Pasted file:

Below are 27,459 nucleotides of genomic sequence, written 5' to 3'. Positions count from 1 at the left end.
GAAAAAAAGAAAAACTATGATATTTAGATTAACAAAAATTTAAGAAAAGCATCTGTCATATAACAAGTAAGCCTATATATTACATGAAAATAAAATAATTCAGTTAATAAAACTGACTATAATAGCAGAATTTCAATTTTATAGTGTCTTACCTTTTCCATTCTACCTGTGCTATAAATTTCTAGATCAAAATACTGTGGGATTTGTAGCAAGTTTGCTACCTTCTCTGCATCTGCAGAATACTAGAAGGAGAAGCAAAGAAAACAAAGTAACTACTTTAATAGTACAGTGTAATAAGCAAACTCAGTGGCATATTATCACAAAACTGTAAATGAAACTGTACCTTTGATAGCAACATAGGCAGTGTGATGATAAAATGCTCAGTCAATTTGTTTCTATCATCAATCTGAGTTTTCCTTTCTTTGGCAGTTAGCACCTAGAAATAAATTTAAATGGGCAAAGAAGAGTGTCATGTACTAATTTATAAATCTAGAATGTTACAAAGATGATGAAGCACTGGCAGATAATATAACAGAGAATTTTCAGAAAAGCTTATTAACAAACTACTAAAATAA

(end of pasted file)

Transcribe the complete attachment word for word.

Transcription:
Below are 27,459 nucleotides of genomic sequence, written 5' to 3'. Positions count from 1 at the left end.
GAAAAAAAGAAAAACTATGATATTTAGATTAACAAAAATTTAAGAAAAGCATCTGTCATATAACAAGTAAGCCTATATATTACATGAAAATAAAATAATTCAGTTAATAAAACTGACTATAATAGCAGAATTTCAATTTTATAGTGTCTTACCTTTTCCATTCTACCTGTGCTATAAATTTCTAGATCAAAATACTGTGGGATTTGTAGCAAGTTTGCTACCTTCTCTGCATCTGCAGAATACTAGAAGGAGAAGCAAAGAAAACAAAGTAACTACTTTAATAGTACAGTGTAATAAGCAAACTCAGTGGCATATTATCACAAAACTGTAAATGAAACTGTACCTTTGATAGCAACATAGGCAGTGTGATGATAAAATGCTCAGTCAATTTGTTTCTATCATCAATCTGAGTTTTCCTTTCTTTGGCAGTTAGCACCTAGAAATAAATTTAAATGGGCAAAGAAGAGTGTCATGTACTAATTTATAAATCTAGAATGTTACAAAGATGATGAAGCACTGGCAGATAATATAACAGAGAATTTTCAGAAAAGCTTATTAACAAACTACTAAAATAA